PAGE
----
“You know when time just blends in together and you have no fucking clue what happened?” Sartor says in his British accent that he picked up in his six years living in London. “I don’t even know, time just disappeared. And everything just blended in with moving [to New York], and it was just like, whoa, what the fuck?”
After sending off the stems, Sartor was met with radio silence, not knowing what would happen to his beat, how Kanye’s team might chop it up or whether it would ever be released anywhere at all. And then Pusha gave his interview with Vibe. “When I turned in [the album] in June, [Kanye] gave me probably two or three new beats,” said Push at the time. “One of those beats was from Joaquin Phoenix, and it’s probably gonna be…I want it to be the intro to my album.”
“I did hear that, but I didn’t know what they did with it,” Sartor says; it was the first confirmation he had that his music might be surfacing. “Maybe they took, like, the intro, maybe they took a sound, a small part… I didn’t even know how someone could rap over it. [Laughs] And then, it was amazing.”
It turns out Kanye barely touched the track, if at all—the full instrumental Sartor provided them became the full backbone of “King Push.” But Sartor still didn’t know that—he was denied from Pusha’s listening party in New York, having been left off the list, and couldn’t hear the album. “The first time I heard it was when I didn’t get to go to the listening party,” he says. “I wanted in so bad that I think I sat on Instagram and just typed in hashtags that it could have been. And somebody had taken a video of a 10-second snippet of the end of the track. I was like, ‘It’s on the fucking record!’”
He still hadn’t heard the whole track or found out what Kanye had done to it. That didn’t come until Push dropped the music video for “King Push,” another unexpected move that put the song, and it’s eerie, dark tones, back in the headlines. “The first time I heard the full thing was the music video, and I think I listened to it like 100 times on repeat,” he says. “It was so dope, I couldn’t even…I think I was just joyous. It was even better than getting the e-mail.”
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Sartor joins the likes of Wondagurl—who placed a beat on Jay Z’s Magna Carta…Holy Grail—and Young Chop—whose beat was flipped by Kanye for his “I Don’t Like” remix which launched Chief Keef into the stratosphere—among young producers who have been mined for high-profile beats. But this isn’t his endgame: the day the album came out, Sartor was in the studio by 6 a.m., working on what’s next. “I bought the album on iTunes, but I wanted a physical thing,” he says, explaining his trip to Best Buy. “I wanted to touch the album. [Laughs] I don’t believe it until I see it. It’s been cool to see such a response, and I hope you guys get to hear more of my stuff.”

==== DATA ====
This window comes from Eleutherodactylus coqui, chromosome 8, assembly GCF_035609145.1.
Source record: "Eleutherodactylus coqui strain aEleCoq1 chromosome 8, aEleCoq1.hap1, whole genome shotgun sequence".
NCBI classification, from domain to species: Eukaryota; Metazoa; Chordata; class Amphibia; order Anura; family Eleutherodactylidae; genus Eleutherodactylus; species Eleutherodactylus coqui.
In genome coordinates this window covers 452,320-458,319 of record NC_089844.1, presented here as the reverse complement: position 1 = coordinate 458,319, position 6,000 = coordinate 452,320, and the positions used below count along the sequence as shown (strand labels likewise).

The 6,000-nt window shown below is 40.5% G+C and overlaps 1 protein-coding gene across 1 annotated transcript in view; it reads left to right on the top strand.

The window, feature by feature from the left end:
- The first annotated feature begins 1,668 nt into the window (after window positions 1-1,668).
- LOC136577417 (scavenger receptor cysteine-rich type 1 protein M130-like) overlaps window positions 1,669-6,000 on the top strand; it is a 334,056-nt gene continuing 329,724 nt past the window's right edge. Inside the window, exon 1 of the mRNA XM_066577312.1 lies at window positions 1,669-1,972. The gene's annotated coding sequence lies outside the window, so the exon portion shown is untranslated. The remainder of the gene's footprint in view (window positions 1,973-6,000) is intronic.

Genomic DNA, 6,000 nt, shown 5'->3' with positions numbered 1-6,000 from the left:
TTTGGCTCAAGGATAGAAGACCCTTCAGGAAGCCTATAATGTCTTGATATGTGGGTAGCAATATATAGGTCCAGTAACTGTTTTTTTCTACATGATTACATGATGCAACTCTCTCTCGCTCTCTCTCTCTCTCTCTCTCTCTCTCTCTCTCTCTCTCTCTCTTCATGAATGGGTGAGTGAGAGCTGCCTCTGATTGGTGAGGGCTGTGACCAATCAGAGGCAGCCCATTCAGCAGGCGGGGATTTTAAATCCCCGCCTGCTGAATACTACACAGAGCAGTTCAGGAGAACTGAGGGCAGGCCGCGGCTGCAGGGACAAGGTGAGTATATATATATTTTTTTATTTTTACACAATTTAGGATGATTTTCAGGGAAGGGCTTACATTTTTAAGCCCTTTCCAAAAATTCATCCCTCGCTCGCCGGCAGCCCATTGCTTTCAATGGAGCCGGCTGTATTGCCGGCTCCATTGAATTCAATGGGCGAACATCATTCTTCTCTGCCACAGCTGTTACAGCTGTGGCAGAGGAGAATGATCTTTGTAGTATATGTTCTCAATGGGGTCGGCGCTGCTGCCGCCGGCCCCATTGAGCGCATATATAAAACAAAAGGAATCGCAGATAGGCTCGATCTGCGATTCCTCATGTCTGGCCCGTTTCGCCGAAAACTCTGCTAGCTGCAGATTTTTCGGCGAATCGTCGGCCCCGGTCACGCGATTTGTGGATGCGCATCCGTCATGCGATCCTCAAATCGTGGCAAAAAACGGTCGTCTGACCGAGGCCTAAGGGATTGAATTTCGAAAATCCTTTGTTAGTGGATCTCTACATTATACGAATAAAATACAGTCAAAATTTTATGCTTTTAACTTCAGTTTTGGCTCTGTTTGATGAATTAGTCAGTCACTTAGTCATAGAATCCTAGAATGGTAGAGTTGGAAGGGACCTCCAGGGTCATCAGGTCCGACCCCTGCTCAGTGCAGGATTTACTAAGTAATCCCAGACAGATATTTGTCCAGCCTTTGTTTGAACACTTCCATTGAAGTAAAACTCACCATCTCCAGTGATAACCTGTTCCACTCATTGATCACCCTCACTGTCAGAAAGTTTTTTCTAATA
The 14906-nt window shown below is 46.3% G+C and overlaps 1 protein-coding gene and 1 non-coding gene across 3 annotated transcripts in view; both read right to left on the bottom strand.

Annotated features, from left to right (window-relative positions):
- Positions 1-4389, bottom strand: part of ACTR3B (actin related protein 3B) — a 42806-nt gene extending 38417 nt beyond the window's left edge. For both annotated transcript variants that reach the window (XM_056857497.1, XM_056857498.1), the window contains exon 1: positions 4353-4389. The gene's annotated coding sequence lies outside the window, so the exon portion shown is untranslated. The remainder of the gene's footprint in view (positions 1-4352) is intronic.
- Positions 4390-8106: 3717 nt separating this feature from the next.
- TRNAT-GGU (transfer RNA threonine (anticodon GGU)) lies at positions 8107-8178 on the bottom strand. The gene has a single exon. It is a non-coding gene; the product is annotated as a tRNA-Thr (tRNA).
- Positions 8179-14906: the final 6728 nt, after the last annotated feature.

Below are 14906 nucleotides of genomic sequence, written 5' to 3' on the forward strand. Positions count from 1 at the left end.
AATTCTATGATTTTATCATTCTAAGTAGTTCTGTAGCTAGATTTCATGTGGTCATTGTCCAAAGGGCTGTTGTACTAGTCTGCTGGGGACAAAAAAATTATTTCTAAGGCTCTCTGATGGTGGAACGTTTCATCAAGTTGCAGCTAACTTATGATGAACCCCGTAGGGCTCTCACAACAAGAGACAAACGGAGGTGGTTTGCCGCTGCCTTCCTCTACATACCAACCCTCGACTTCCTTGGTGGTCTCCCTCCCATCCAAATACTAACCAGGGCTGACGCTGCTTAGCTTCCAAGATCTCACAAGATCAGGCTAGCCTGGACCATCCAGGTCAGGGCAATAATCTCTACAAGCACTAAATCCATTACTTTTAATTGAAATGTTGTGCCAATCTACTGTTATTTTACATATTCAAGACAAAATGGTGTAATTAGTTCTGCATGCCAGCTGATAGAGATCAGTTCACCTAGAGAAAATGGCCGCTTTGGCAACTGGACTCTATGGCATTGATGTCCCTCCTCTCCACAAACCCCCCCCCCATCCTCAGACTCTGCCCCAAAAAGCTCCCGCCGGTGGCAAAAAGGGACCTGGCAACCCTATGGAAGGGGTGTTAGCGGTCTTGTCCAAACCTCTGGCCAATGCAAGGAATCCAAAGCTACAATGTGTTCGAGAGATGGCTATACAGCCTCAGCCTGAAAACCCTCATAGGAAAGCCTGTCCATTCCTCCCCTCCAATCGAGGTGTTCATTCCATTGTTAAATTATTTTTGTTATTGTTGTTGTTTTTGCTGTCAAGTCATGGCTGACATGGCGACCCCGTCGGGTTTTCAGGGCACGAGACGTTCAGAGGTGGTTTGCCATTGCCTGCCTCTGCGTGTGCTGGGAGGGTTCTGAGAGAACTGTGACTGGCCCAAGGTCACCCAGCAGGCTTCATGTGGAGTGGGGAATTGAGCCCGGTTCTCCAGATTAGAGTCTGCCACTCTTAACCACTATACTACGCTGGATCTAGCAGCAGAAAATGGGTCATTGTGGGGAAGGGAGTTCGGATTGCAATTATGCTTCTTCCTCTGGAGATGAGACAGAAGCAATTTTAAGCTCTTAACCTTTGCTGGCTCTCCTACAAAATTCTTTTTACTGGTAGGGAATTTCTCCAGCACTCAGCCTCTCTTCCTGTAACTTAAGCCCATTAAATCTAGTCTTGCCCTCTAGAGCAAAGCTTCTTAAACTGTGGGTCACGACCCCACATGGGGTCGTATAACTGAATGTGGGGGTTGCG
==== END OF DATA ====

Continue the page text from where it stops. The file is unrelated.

The Italian-born, New York City-raised Sartor moved back to NYC three months ago, and since then he’s been working with rappers he’s met around the city, as well as friends he hung with in London when he was first starting out behind the boards. His initial hesitation about doing interviews—he hasn’t spoken to many people about the track, preferring to let the music speak for itself—has given way to a desire for more work, more beats, more tracks. “[I'm] just trying to get my name out. I’m hungry man, I wanna make music,” he says. “I’ve been in the studio working and trying to make things happen. I want to make beats that I’m always proud about. That could be maybe timeless one day.”
He’s been working all day, but since the album has finally come out, he allows himself a moment to reflect on the track. “It’s next level, man,” he says, smiling again. “It’s nuts.”